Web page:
Beliefnet
Mark D. Roberts

As I mentioned a couple of posts ago, many people are traumatized by the changing of music in church. I am one of those people. I must confess that I am bugged when I’m singing a familiar hymn, one I memorized in my youth, and all of a sudden everybody else is singing different lyrics. I look down at the hymnal – or up at the screen – and realize that the words i know are not what we’re supposed to sing. I feel awkward and embarrassed.
More often than not, however, the problem I face in worship is not altered hymns and songs, but altogether new ones. In my role at Laity Lodge, I get around to quite a few different churches. For the most part, I know the hymns, usually by heart. But often I’ll have to sing three or four praise songs that are unfamiliar to me . . . and I know most of the CCLI top 100.
As worshiper, I know how difficult it can be sing to hymns and songs I don’t know. And I know how much I’d rather not sing music that is not in a genre I appreciate. As a pastor, I know how tricky it is to introduce new music, and how much changing familiar hymns and songs is a precarious and delicate operation.
What I’ve just described is true for virtually every church I’ve ever attended. It’s not just traditional churches that struggle with unfamiliar songs. Even new churches, churches on the “cutting edge,” quickly get settled in their patterns. If their leaders dare to change those familiar patters, they inevitably confront the ire of some worshipers.
I learned about this in 1992, shortly after I became the Senior Pastor of Irvine Presbyterian Church in Southern California. One Sunday afternoon, my wife and I decided to attend the Anaheim Vineyard. That’s where John Wimber was the pastor. The Vineyard, as you may know, had been extremely influential in the praise and worship music movement. Many of the most popular worship songs of that time had been written by Vineyard worship leaders (or those influenced by them). (Photo: worship in the Anaheim Vineyard.)
The form of worship at the Anaheim Vineyard in those days quite simple. It began with about 30-40 minutes of singing. The songs were almost always of the praise and worship variety, led by a fine band. Sometimes the leader would intersperse short prayers. But otherwise worship meant singing contemporary songs.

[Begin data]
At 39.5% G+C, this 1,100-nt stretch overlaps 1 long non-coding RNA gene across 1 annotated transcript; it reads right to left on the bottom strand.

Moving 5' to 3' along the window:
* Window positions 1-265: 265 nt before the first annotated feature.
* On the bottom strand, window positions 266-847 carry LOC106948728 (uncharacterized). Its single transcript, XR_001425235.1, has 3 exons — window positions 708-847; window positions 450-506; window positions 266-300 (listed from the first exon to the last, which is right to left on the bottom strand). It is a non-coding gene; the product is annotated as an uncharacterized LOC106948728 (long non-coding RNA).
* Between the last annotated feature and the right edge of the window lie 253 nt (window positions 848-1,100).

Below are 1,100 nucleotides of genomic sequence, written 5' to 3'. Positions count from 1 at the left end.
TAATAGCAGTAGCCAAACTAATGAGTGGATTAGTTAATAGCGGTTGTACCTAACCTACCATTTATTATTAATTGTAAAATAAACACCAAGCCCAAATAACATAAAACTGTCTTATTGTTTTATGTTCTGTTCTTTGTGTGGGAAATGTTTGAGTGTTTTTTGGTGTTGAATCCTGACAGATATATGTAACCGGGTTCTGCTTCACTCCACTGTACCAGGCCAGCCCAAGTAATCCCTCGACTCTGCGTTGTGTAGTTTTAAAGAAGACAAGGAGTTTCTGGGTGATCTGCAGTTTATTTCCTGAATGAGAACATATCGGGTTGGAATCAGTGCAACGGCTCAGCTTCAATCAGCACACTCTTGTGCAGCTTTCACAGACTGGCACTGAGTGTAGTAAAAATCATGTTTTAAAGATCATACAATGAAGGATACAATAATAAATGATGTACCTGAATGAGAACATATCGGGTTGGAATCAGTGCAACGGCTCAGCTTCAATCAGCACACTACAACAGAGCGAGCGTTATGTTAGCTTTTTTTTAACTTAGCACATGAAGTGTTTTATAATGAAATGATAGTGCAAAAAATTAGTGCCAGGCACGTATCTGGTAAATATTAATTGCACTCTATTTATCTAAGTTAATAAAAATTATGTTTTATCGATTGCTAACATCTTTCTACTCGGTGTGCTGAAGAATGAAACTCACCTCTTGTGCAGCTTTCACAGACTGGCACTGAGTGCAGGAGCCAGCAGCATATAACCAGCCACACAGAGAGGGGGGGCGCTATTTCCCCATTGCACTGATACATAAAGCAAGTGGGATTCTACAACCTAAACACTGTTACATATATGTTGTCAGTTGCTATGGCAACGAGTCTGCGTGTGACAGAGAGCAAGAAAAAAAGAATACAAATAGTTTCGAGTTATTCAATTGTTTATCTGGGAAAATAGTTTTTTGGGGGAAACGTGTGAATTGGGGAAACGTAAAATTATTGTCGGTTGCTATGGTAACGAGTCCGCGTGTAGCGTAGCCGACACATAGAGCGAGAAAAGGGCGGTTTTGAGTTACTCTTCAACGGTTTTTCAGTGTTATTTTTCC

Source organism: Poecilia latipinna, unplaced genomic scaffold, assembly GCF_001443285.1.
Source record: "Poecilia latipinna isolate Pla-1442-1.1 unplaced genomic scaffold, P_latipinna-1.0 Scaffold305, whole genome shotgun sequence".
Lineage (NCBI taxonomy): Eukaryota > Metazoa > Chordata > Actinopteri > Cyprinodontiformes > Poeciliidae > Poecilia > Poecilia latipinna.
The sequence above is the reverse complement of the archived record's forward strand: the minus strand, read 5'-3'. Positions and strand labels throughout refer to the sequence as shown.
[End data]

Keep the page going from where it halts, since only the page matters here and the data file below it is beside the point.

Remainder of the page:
This is exactly what happened the night my wife and I attended the Vineyard’s evening service, except for the beginning. Instead of opening with music, the leader that night made a short speech. It went something like this:

“We’re going to do something really different tonight. I know it’s going to feel new and different to many of you. But it’s something we really believe God wants us to do. We’re going to sing a song that will be unfamiliar to most of you. Some of the words will seem strange. You may find it hard to sing at first. But this is an important song, and one we really want you to know . . . .”

As the worship leader went on, I wondered what in the world we were about to sing. Rap? Reggae? Acid rock? What in the world could be so novel in the Vineyard, of all places?

” . . . please be open to this new song tonight. Give it some time, and I think you’ll be able to worship with it. So, let’s stand together and sing a new song to the Lord . . . Crown Him with Many Crowns.”

And so we sang this classic hymn, or at least the four most familiar verses of it. I thought to myself how ironic it was that the worship leader almost had to implore us to be open to this “new song,” when down the street, a more traditional church would have had to implore its congregation to be open to singing a Vineyard praise song.
Moreover, I was encouraged that the Vineyard seemed to be “discovering” some of the great hymns of the church, even as this movement had so generously shared their worship music with so many more traditional churches. (In the almost two decades since that time, the lines between hymn-singing churches and praise-singing churches, as well as the lines between music genres, have been substantially blurred. Now, it’s not unusual for a rock-band led worship service to employ several hymns, or for a choir-led traditional service to use several newer praise songs.)
When I am challenged by an unfamiliar song, or when words of a formerly familiar hymn have been changed, I need to remind myself that worship is not primarily for my delight, but for God’s delight. If I let my feelings about the music get in the way of worship, then I am completely missing the point and God is missing what he deserves from me. Furthermore, it just may be that if I sing a song I don’t particularly like to the Lord and for his glory alone, somehow that act of worship is even more of a gift to God than when I sing a song I love.

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